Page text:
CSS2 table properties, browsers can use their own means of appropriately
formatting a table. There is no such analogous means for browsers to
generate "appropriate" content.

> > What you describe would be more appropriate as attributes on
> > elements in the markup itself. I'd suggest you bring this up as an
> > idea for HTML 5.
>
> It's already _in_ HTML and XML, as you point out: for example, the
> TITLE attribute.

No, that's a TITLE attribute. Browsers just use it as tooltip text.

> The problem is in getting the content out of the
> document and into the right interface elements, in this case the
> tooltip.

Which is why you need a viewing application that is aware of the markup
language. It is not sufficient for it just to be familiar with the parent
metalanguage. Copying content to a style sheet to achieve this kind of
effect is just a hack.

> For example, take the <A> element of HTML (but assume we are talking
> about XML!). Presumably the UA knows that it is a link because of the
> X-Link spec, and knows that the HREF attribute is the target uri.
> However, how does it know what to do with the "title" attribute?

It should do "something intelligent" with it. A tooltip is one option. I'd
suggest that what you're really looking for is an XML-aware UI design
language.

> What
> about the "type" attribute?

Again, "something intelligent." I would agree that, in this case, that is
probably an inadequate specification. IMO, at least, there is a stark
ambiguity between the purpose of this attribute and that of the MIME type
information sent by the server.

> This is what these properties would aim to
> solve.

Okay, but I think attaching these things to a page layout language is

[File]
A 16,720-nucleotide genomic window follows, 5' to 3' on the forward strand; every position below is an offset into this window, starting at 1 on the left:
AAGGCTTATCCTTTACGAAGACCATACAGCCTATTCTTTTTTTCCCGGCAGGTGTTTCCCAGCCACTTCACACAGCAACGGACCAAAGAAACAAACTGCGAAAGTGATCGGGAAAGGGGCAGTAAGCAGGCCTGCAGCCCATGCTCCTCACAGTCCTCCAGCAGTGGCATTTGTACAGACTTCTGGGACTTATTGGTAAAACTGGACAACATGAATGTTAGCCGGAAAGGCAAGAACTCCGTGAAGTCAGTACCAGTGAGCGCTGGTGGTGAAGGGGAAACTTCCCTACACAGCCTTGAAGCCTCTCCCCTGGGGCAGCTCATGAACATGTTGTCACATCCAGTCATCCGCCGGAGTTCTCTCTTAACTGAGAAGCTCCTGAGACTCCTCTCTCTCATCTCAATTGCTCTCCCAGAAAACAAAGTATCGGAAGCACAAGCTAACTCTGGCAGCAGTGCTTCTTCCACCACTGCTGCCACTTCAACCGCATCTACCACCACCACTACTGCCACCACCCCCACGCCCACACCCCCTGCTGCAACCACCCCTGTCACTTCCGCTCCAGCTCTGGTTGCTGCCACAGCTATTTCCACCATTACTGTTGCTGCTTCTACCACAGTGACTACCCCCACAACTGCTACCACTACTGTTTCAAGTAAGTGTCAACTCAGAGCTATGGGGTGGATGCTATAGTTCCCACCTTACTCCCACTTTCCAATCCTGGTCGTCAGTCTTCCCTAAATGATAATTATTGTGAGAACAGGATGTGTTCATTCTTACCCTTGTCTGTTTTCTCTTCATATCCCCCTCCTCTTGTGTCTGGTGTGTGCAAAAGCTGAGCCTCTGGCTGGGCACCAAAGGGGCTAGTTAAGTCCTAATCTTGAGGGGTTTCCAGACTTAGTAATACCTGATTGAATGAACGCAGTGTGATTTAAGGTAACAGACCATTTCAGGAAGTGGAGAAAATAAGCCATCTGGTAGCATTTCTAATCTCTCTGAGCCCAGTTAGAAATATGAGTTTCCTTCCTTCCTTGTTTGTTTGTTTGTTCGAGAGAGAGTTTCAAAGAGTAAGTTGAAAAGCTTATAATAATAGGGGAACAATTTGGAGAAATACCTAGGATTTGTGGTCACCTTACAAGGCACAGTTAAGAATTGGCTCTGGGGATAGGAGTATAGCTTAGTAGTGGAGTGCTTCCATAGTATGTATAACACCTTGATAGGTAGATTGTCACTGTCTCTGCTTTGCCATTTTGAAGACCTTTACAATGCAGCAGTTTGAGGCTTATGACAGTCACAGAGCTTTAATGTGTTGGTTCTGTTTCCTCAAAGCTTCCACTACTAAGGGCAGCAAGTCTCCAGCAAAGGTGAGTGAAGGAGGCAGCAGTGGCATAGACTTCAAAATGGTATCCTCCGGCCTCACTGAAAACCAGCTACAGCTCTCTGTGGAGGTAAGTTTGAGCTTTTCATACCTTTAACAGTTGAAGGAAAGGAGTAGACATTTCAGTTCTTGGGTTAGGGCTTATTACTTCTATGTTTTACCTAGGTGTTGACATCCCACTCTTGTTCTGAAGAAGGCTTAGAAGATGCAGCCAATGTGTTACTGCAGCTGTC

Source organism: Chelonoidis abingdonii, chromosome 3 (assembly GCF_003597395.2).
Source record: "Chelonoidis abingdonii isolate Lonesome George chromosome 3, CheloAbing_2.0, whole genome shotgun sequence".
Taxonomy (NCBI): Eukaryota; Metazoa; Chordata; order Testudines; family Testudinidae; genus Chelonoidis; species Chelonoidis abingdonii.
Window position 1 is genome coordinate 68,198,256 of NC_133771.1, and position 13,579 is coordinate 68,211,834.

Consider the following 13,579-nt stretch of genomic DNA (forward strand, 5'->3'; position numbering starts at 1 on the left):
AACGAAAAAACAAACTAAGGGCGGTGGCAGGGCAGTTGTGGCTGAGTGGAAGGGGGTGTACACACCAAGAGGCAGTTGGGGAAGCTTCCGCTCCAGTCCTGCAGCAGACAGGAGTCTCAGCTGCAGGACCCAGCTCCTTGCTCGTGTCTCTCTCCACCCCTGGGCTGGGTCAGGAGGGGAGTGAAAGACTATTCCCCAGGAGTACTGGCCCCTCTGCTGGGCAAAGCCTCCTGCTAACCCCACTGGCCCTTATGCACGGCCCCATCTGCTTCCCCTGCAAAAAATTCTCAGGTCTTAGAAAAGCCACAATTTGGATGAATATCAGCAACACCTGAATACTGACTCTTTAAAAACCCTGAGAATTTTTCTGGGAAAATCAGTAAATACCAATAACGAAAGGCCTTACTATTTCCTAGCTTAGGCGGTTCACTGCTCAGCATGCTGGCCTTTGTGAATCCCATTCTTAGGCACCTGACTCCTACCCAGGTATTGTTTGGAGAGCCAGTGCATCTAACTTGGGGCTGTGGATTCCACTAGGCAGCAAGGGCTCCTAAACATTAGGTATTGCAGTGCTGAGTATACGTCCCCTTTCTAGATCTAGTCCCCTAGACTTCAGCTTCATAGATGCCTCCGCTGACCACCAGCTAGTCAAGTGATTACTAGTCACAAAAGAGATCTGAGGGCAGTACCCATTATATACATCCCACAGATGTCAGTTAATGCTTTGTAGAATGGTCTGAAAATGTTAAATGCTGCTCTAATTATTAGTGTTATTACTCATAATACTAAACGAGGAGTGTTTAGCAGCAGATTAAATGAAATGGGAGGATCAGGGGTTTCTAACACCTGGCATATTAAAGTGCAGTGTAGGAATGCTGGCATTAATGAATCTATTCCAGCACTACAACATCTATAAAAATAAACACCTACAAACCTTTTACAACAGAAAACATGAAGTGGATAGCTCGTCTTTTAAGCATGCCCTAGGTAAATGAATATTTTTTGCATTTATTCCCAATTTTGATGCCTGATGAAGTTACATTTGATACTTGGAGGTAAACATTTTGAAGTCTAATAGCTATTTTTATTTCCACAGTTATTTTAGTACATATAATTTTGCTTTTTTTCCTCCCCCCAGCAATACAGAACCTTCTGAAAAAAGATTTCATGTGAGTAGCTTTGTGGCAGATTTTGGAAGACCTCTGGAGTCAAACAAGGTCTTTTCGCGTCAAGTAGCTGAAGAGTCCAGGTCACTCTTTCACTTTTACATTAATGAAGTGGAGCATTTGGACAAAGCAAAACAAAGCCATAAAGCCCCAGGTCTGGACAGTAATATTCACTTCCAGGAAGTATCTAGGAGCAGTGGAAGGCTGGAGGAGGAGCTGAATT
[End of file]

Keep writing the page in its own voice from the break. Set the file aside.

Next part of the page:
inappropriate.

> Take the examples:
> >> * { tooltip:attr(title) }
> This is the current behaviour of IE4.
>
> >> a[href] { status:"Link to " attr(href) }
> This is similar to the behaviour of IE4 too, but allows for site by
> site customization (pretty much a requirement with XML, as discussed
> above).
>
> >> blockquote,q[cite] { status:"Quotation from " attr(cite) }
> A distinct improvement on IE4, and one which with this property we
> would not have to worry about MS not implementing.

The mechanism for generating content present in CSS2 differs in a
fundamental way from these suggestions: it is generating content *inside*
the document, these suggestions deal with UI elements *outside* the
document. I am far from convinced that it is a good idea to extend CSS to be
a UI design language. Perhaps I could be swayed by a broader proposal which
addresses more of the diverse ways a UI could be extended to complement
particular features of a document. I don't mean that just as a challenge...
I'm sitting here trying to convince myself. I'll share my food for thought:
How might CSS express desirable behaviors for the LINK element?

Braden

<http://www.endoframe.com>
Received on Wednesday, 21 October 1998 00:33:46 GMT